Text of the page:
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GRAMOPHONE (12/2019)
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Marais: Deuxième livre de pièces de viole Product Image

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Reviewer: Mark Seow

Upon reviewing this release, I had every intention of listening to it every day until publication. Six hours of Marin Marais every day for a month: a total of 186 hours – that’s just under eight full days in French Baroque paradise. The plan was to move organically between periods of intense listening and states of vibrational immersion, simply being ‘in Marais’. As you may have guessed, listening to six hours of Marais a day is completely incompatible with modern life. But were it not – and do stop for a moment to picture that heaven – this would be one recording to have in your possession.

That does, though, bring an important question to mind. What function does François Joubert-Caillet and L’Achéron’s five-disc set have? How are listeners meant to use it, embed it within their sonic lives? There is, of course, no one answer to this, nor one way to listen to a disc set. But as other Marais recordings emerge – I reviewed the ‘generous, introspective, romantic, adventurous’ sound of Robert Smith’s ‘La Gracieuse’ (Resonus) in the Awards issue just two months ago, on which many movements of the same dances appear here too – it is reasonable to question what this sort of recorded artefact does, and whether by having a complete box-set it does that better or not.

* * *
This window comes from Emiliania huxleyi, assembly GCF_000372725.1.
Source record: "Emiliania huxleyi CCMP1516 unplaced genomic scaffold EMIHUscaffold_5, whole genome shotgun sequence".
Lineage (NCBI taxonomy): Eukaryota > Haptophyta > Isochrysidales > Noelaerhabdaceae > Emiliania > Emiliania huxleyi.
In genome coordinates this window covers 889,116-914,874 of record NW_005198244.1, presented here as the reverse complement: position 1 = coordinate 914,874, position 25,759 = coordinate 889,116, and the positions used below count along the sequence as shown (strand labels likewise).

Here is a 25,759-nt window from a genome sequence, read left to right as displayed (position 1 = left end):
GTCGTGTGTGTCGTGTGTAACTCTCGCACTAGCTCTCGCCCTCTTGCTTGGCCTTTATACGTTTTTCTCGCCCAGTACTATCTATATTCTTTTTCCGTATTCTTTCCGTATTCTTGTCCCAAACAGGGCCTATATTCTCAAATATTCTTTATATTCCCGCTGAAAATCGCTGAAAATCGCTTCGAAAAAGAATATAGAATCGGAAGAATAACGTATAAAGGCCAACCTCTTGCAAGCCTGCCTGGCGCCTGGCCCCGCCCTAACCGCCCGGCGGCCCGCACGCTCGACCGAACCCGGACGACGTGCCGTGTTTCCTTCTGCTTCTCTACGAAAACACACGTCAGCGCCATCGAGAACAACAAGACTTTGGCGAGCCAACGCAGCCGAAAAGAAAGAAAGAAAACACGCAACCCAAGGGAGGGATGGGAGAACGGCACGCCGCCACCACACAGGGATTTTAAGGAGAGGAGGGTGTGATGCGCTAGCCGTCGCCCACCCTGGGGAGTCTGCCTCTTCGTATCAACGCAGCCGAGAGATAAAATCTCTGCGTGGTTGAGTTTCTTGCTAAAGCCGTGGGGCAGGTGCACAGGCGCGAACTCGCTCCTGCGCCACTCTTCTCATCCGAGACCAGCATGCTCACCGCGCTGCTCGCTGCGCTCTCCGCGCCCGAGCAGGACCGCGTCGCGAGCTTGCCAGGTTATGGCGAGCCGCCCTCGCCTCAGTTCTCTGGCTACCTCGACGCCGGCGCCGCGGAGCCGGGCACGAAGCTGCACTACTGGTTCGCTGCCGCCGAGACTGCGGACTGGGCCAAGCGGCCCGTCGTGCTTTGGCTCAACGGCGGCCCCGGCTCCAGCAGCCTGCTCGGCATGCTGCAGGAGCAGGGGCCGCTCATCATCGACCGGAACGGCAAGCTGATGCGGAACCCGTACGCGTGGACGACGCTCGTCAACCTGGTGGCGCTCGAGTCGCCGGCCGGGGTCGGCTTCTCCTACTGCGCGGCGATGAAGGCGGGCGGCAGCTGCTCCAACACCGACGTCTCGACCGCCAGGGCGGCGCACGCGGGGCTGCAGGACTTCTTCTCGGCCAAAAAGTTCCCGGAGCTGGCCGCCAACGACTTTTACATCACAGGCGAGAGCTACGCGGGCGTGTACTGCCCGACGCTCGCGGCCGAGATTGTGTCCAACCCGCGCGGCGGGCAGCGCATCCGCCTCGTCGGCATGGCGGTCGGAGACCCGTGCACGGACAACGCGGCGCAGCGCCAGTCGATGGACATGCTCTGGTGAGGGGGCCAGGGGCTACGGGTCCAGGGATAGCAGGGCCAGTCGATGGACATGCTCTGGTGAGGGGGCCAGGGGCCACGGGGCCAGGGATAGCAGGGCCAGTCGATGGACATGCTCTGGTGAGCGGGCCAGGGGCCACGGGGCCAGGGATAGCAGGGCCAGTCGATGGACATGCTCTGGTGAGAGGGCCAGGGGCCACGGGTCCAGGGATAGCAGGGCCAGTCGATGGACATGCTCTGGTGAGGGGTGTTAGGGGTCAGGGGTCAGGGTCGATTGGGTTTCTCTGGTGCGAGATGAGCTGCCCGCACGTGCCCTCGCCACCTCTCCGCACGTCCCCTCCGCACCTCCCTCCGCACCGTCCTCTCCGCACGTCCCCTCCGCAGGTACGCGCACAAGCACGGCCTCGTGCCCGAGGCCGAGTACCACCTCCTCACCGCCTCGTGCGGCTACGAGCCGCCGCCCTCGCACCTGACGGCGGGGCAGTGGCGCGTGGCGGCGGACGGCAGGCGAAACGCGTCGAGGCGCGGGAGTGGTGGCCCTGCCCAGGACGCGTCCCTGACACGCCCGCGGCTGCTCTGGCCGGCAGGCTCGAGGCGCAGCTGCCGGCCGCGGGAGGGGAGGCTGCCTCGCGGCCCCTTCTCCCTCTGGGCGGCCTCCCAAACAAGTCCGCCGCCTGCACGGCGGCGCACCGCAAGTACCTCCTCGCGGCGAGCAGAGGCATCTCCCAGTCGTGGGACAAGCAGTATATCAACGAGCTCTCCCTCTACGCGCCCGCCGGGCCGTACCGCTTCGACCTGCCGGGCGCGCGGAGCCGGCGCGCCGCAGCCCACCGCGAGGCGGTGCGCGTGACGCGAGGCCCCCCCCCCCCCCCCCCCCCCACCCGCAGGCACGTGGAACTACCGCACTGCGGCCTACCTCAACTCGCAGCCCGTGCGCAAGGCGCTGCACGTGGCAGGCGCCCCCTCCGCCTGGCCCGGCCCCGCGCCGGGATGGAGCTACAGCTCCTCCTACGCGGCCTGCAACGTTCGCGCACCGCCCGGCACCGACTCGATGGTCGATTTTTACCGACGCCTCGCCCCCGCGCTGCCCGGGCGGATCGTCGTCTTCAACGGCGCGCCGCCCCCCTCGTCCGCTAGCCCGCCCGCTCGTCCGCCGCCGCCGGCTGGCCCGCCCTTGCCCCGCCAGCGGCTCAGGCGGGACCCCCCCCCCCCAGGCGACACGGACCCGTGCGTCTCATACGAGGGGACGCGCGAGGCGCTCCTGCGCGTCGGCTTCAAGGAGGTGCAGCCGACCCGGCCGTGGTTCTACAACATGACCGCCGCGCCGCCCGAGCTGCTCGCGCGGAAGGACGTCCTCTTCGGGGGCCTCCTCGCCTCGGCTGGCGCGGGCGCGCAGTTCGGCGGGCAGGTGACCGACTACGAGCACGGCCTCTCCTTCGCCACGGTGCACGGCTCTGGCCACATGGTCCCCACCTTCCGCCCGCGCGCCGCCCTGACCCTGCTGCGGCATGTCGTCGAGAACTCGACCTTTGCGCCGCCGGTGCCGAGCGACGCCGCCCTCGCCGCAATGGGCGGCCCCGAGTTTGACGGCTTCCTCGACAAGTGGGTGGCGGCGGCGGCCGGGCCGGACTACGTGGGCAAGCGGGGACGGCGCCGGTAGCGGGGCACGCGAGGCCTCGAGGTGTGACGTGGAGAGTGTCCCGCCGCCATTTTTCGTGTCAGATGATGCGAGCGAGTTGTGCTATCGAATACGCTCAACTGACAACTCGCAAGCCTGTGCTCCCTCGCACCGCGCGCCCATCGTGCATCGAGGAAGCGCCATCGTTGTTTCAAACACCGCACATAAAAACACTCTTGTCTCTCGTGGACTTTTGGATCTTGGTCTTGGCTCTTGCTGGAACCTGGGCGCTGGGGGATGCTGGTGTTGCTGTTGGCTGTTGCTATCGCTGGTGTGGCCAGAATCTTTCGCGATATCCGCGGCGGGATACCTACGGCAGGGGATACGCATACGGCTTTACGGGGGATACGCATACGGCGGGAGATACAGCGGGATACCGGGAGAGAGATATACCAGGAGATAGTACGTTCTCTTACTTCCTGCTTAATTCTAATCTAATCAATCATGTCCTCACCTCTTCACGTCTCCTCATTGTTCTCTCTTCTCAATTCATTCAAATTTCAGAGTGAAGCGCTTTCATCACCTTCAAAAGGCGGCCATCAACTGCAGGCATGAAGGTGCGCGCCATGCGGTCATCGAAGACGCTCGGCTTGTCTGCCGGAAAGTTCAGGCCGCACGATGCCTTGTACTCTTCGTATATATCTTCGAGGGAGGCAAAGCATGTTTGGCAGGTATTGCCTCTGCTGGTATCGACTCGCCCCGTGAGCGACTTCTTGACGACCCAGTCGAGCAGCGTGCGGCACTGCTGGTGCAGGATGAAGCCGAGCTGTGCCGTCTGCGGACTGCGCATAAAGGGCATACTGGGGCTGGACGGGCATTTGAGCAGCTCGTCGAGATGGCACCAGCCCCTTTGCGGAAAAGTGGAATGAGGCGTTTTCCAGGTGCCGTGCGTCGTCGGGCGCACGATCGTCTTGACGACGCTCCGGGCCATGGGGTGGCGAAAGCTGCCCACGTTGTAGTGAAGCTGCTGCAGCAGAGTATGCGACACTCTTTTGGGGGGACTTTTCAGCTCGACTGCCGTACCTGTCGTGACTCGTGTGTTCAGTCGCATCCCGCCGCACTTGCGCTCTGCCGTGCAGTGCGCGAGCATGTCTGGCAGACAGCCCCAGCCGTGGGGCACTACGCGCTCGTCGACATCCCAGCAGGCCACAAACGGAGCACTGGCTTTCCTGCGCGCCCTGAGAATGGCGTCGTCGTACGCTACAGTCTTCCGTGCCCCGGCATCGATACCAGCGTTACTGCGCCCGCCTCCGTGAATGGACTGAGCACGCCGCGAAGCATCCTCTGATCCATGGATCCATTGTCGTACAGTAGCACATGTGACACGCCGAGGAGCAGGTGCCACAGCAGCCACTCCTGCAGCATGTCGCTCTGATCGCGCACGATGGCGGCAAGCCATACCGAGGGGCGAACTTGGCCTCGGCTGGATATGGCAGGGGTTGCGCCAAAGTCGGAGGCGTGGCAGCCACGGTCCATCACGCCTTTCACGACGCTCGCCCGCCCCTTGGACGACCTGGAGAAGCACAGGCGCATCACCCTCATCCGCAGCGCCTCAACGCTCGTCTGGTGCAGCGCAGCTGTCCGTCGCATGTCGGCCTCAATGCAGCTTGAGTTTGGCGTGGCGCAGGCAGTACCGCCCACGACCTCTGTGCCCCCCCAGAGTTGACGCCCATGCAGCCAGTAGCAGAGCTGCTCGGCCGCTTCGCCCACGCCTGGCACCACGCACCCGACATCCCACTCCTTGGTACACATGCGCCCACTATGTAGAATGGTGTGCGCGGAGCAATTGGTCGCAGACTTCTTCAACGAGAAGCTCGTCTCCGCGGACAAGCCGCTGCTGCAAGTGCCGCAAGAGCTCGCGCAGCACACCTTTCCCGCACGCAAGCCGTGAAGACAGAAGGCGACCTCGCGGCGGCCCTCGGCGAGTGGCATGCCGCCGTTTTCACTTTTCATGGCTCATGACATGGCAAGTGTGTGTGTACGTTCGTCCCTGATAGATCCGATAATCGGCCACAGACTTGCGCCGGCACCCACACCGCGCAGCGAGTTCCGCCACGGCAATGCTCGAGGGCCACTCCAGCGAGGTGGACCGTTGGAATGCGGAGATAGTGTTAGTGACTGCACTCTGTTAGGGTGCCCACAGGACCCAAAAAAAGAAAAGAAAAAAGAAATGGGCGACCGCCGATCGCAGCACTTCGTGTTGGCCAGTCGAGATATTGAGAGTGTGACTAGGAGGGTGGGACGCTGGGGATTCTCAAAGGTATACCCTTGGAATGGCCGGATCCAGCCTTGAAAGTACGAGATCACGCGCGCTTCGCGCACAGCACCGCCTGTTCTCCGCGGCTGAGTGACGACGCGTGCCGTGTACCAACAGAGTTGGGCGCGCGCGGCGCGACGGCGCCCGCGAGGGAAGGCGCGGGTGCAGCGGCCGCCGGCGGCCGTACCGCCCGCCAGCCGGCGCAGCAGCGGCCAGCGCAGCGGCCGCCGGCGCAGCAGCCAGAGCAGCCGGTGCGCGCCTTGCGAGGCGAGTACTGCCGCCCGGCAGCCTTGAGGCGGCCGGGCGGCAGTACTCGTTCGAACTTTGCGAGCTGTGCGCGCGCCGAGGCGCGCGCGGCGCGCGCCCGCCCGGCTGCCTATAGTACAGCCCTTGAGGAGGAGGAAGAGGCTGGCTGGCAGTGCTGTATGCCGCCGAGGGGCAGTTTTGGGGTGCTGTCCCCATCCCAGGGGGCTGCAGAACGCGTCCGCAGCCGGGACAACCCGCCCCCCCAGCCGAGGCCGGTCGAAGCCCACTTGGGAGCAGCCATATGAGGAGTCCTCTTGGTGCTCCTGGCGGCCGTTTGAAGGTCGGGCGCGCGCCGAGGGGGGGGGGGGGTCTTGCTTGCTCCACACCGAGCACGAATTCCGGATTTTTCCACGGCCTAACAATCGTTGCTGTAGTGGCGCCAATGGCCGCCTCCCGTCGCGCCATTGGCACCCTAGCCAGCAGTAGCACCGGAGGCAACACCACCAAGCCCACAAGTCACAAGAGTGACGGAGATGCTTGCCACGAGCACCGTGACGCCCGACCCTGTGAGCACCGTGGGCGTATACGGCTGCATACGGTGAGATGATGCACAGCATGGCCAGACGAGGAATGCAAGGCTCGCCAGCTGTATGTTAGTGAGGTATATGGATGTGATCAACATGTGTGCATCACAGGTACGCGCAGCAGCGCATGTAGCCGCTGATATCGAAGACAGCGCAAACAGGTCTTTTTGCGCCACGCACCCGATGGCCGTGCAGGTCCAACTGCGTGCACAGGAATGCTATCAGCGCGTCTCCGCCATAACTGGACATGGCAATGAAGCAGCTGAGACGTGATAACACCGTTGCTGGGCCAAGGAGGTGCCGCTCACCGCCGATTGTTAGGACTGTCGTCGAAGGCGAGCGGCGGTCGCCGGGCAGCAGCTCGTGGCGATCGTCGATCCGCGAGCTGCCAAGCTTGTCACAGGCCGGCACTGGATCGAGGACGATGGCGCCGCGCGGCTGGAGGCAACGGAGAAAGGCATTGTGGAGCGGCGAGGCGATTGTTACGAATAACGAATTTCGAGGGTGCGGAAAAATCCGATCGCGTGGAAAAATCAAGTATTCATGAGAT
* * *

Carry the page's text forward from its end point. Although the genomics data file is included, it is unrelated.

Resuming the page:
Certainly, if you are after comprehensiveness – a complete collection of Marais’s Deuxième livre – then this release from Ricercar provides a beautiful object. The individual CDs are in separate sleeves adorned with Marais’s stunning penmanship. It feels special. The booklet notes by Jérôme Lejeune are excellent, and Joubert-Caillet’s more personal contribution is also entirely welcome. In this, we learn about more specific recording decisions – some intriguingly unhistorical – such as the use of harp and an Italian harpsichord as continuo instruments.

The recording clearly seeks variety (and knows that it must), and the different configurations of continuo support demonstrate this. The support in, for example, the sarabande ‘La Désolée’ from the Suite in G (disc 2) is plucked perfection. It is difficult to fault Joubert-Caillet’s bowed song too, a cantabile woven with nostalgia, threaded in mordent, tremblement and port de voix. What is striking, however, is the way that Joubert-Caillet and his team do not consistently pursue the heavenly that is the agenda of so many Marais performances. The moments where elegance is left outside the recording studio door, too, are extraordinary: less swirling sway, more growling funk, Joubert-Caillet and L’Achéron unleash a carnivalesque energy that does not ask listeners for consent should they not wish to dance. There are no chairs at this party. The closing Chaconne of the Suite in E minor (disc 3), once warmed up, is earthy, sweaty even. The ‘Couplets de Folies’ from the Suite in D (disc 5), another variation-scheme slow-burner, is steeped in groove and tongue-in-cheek tempo changes. In all, five discs of superb musicianship: unpredictably fun and grippingly presented.

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